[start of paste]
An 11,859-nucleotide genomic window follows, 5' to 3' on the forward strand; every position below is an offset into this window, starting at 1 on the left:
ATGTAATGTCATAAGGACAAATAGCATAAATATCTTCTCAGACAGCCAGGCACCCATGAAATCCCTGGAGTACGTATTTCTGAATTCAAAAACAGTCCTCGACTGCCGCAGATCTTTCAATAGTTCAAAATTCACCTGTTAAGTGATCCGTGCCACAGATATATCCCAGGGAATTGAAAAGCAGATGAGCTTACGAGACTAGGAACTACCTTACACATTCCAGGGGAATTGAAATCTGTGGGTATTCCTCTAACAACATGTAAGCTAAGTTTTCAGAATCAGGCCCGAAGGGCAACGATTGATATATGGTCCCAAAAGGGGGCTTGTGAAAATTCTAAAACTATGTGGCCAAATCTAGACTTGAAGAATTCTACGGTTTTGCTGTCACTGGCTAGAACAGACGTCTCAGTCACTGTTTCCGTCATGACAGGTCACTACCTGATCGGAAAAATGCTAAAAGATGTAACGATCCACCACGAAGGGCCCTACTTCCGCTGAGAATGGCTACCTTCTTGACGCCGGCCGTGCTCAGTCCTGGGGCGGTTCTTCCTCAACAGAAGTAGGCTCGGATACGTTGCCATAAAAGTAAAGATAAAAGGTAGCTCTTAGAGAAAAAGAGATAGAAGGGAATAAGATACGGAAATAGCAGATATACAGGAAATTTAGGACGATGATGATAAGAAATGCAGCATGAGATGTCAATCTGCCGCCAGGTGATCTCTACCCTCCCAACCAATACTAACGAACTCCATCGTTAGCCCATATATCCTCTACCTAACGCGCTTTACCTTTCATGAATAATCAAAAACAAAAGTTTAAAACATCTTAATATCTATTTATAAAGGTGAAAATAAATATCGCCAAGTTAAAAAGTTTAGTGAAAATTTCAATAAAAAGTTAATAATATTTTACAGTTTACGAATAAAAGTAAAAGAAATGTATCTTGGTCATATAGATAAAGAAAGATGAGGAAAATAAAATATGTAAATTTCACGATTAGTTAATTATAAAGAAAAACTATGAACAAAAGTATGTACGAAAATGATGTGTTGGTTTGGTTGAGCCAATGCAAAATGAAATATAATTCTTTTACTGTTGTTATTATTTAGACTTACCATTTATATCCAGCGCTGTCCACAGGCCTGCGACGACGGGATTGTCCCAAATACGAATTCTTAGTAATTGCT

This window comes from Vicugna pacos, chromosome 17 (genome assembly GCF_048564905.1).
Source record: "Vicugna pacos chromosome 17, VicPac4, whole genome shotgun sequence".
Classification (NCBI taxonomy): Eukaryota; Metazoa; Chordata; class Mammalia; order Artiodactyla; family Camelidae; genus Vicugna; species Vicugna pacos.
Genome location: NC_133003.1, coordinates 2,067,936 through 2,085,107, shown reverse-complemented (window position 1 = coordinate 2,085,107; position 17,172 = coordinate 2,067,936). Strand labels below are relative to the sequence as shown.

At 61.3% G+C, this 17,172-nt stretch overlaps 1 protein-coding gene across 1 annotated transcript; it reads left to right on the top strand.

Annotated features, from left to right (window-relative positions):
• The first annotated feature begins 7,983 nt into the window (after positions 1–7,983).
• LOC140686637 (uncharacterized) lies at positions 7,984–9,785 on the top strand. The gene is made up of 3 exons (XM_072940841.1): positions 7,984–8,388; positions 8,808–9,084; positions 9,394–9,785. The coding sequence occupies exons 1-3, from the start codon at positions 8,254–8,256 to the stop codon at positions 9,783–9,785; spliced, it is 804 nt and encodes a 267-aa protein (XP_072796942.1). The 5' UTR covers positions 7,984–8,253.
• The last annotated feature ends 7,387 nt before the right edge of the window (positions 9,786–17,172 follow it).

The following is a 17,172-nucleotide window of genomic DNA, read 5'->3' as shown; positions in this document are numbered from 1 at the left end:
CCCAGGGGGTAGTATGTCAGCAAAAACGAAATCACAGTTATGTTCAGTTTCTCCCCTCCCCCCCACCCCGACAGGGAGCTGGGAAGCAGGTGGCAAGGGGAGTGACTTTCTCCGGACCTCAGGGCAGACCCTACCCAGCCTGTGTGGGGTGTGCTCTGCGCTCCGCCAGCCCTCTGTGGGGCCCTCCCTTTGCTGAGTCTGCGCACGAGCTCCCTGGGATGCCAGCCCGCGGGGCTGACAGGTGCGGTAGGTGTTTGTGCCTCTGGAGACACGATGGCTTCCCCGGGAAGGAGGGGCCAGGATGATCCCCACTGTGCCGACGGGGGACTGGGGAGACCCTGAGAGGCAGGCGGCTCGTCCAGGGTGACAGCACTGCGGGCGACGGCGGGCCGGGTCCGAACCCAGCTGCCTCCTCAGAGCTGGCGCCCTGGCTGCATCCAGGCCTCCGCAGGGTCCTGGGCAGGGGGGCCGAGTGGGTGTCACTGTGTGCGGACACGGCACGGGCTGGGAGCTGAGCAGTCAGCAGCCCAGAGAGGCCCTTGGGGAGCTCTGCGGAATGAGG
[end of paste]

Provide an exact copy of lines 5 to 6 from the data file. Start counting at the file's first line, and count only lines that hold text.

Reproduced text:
Classification (NCBI taxonomy): Eukaryota; Metazoa; Chordata; class Mammalia; order Artiodactyla; family Camelidae; genus Vicugna; species Vicugna pacos.
Genome location: NC_133003.1, coordinates 2,067,936 through 2,085,107, shown reverse-complemented (window position 1 = coordinate 2,085,107; position 17,172 = coordinate 2,067,936). Strand labels below are relative to the sequence as shown.